This is one of the great questions that retirement advisors are asked every day. Here is one way to find out:
Figure Out Your Expenses
Take any steps necessary between now and retirement to reduce those expenses as much as possible. (Most experts say you need 75% to 85% of your final pay to maintain the same standard of living, although if you’re still carrying a mortgage, you may need 100%.)
Add Everything Up
Include savings, checking account, IRA, 401(k), real estate, etc.
Apply the 4% Rule
Plan conservatively: with modest returns you can withdraw 4% to 4.5% a year from your accounts without outliving your money. So if you have $500,000 saved, that’s a little bit above $20,000 a year.
Figure Out Social Security
To find how much you’ll get from Social Security, go to the Social Security Administration’s website and find the retirement estimator. (That’s assuming Congress doesn’t make major changes to the program.)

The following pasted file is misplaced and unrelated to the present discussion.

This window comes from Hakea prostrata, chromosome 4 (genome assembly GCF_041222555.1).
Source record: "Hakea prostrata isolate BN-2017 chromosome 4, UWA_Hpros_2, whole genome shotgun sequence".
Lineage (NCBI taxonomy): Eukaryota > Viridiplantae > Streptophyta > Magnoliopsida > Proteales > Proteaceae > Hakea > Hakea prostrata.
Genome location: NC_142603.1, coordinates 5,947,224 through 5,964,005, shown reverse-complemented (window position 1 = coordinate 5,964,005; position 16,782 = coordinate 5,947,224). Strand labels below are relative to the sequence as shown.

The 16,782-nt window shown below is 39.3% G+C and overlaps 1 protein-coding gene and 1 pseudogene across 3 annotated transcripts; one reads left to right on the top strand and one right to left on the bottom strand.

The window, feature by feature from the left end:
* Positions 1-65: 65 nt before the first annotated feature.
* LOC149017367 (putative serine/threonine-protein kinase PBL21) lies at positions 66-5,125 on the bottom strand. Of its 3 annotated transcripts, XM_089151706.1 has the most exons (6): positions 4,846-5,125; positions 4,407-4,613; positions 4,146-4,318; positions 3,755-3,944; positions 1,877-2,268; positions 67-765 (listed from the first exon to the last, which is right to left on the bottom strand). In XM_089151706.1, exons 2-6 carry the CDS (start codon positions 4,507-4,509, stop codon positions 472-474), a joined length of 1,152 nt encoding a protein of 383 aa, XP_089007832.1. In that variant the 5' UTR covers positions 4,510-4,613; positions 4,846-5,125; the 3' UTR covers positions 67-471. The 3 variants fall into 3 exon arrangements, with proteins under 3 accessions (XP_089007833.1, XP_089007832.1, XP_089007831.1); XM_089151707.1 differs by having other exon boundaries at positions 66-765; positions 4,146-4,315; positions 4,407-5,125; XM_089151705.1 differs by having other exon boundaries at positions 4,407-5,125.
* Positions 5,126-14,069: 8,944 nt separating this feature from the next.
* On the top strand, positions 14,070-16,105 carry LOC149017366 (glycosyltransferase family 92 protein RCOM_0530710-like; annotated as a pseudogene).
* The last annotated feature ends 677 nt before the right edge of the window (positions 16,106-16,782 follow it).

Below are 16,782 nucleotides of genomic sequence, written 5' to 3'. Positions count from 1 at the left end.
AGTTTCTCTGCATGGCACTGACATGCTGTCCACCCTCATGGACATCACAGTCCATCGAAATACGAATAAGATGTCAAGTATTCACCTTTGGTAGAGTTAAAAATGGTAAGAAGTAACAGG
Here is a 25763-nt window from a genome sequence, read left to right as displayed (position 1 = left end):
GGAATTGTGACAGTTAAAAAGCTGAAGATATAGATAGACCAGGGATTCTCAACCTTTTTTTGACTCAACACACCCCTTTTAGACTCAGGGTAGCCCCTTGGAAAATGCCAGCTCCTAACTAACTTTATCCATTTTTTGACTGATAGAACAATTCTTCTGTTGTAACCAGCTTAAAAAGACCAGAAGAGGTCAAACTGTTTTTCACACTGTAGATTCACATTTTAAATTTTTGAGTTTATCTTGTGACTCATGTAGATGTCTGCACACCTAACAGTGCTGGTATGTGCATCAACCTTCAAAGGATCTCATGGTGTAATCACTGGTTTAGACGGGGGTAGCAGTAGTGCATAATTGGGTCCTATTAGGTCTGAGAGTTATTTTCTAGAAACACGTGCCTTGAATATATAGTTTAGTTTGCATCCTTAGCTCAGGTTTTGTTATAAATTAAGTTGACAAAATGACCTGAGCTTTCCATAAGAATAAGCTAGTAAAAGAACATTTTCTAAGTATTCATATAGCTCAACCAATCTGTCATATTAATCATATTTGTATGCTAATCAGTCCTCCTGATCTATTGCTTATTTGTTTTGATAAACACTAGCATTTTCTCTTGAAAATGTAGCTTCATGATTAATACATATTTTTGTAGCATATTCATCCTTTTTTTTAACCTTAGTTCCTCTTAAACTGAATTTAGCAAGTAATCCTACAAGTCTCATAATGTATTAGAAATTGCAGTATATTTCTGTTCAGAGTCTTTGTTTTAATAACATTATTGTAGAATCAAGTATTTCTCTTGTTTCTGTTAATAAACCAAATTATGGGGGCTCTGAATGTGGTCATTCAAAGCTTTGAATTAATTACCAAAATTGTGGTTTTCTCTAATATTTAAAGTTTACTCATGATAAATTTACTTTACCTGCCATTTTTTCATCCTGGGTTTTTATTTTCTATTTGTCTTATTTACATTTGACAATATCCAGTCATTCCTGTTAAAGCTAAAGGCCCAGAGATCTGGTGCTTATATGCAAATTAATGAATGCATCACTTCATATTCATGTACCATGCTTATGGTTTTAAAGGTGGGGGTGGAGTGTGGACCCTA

Now It’s Time to Do a Little Math
Take your monthly expenses and subtract your monthly social security check. The difference is what will have to be taken from your "add everything up" assets from above. The goal is to take less than what you will earn in interest on those assets so that you don’t dip too much into your principal.
Need Help? Come talk to one of our retirement specialists and we’ll help you figure it out.
Learn more about planning for your retirement needs by calling us at 877-595-0833 or filling out the form below.
Latest Updates & Information
Check out the Second Quarter Market Insights led by Beth Spurry.Watch video here
U.S. Economy – Good The key factors we track, unemployment, housing, and inflation, are all favorable. Unemployment is now in the 4.7% range, while wage inflation has held its slight upward trend.Read full story here
There were two events in the Fourth Quarter that influenced U.S. and foreign financial markets: Donald Trump won the presidential election which led to positive growth on Wall Street & the Federal Reserve’s December interest rate of 0.25% signified the Fed's confidence in the improving U.S. economy.Read full story here